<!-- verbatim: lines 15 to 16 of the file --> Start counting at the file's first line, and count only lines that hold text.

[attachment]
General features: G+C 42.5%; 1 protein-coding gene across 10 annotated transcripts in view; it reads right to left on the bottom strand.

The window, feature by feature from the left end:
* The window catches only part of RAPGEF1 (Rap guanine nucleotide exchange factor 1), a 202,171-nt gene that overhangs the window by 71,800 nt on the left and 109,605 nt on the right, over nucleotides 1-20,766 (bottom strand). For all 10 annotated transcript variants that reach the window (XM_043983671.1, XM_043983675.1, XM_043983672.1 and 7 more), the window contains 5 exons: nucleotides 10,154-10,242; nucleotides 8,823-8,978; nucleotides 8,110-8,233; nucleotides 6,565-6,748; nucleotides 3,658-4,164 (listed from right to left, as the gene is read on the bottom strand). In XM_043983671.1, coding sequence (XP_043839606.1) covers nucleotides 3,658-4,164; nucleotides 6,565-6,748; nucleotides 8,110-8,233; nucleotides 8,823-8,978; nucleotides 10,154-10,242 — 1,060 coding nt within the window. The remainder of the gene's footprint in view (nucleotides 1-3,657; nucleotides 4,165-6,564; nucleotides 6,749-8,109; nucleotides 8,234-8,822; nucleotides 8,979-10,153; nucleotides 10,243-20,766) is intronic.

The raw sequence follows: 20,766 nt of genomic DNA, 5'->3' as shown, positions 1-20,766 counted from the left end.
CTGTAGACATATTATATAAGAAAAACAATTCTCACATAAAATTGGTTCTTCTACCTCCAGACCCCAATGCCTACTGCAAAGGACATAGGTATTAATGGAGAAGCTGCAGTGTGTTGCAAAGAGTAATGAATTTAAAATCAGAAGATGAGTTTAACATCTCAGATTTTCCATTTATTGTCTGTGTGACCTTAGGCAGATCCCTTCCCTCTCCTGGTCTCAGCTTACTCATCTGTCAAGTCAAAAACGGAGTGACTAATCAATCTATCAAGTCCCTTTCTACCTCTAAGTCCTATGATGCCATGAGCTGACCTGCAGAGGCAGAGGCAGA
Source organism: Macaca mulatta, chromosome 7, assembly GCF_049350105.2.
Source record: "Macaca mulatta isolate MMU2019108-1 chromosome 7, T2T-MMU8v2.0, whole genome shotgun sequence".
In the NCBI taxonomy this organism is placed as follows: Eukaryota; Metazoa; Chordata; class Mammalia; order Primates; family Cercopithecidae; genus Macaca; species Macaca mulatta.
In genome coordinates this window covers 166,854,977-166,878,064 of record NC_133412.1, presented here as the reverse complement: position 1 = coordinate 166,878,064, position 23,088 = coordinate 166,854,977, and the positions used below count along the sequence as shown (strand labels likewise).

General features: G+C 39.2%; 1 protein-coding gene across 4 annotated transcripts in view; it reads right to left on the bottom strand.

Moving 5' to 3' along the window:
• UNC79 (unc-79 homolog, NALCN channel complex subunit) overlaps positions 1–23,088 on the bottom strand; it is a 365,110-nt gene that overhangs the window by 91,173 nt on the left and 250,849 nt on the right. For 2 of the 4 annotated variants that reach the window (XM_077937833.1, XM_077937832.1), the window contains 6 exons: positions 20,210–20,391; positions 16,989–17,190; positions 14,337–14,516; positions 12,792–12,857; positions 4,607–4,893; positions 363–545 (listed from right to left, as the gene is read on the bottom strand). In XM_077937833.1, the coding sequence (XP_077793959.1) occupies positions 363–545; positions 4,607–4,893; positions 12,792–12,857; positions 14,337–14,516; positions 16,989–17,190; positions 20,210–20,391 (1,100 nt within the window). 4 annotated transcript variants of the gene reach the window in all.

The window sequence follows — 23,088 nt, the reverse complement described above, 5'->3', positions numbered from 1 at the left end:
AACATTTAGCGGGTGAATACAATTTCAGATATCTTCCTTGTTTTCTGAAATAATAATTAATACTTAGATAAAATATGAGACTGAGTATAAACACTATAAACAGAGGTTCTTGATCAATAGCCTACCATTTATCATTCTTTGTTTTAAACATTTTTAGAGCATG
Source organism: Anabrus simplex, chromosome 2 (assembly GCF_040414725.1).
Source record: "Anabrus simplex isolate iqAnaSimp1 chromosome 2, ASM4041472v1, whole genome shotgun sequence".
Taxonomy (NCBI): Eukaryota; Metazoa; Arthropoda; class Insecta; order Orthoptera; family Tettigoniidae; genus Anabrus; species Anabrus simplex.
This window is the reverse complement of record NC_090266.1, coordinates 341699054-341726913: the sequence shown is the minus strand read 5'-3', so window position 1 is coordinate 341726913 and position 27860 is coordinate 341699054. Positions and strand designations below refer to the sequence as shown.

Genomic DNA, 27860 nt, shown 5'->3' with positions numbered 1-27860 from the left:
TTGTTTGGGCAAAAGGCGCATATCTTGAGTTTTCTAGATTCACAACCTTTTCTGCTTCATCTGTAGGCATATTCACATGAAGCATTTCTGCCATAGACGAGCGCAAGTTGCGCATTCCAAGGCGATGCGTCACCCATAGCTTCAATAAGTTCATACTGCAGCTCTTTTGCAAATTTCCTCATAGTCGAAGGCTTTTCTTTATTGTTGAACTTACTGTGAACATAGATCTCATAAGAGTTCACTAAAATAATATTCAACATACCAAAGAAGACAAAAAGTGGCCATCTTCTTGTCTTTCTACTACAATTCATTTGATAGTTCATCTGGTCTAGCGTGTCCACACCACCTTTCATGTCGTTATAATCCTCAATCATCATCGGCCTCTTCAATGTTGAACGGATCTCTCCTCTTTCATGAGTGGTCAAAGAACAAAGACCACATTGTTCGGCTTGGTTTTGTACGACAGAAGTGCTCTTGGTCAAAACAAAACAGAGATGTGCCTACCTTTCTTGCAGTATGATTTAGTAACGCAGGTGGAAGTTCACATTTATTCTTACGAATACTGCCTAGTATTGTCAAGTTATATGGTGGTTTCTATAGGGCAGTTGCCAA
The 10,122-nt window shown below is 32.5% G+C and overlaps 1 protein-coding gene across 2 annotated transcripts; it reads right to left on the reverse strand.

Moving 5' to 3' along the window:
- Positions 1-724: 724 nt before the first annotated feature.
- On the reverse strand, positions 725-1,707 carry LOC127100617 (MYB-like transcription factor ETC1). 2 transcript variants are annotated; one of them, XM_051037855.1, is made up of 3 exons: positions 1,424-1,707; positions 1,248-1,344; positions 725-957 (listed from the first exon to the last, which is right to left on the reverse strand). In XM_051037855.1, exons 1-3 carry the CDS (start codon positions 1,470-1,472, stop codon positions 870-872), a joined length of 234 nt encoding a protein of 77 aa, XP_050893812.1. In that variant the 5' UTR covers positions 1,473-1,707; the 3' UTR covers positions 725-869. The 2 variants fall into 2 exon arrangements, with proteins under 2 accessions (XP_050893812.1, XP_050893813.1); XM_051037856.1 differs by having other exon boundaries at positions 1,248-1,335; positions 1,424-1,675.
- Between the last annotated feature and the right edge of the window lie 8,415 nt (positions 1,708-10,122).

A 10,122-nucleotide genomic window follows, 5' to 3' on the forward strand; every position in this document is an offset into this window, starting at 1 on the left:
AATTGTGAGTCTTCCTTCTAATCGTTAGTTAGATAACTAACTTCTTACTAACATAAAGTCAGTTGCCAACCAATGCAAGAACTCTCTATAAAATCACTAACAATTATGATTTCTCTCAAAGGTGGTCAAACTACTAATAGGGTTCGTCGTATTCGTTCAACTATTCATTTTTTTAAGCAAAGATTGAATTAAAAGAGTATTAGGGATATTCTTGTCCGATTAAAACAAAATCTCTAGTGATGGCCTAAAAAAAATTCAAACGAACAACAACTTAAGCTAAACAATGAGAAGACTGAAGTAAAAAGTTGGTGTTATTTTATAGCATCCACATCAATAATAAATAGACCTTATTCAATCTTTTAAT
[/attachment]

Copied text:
Source organism: Anabrus simplex, chromosome 2 (assembly GCF_040414725.1).
Source record: "Anabrus simplex isolate iqAnaSimp1 chromosome 2, ASM4041472v1, whole genome shotgun sequence".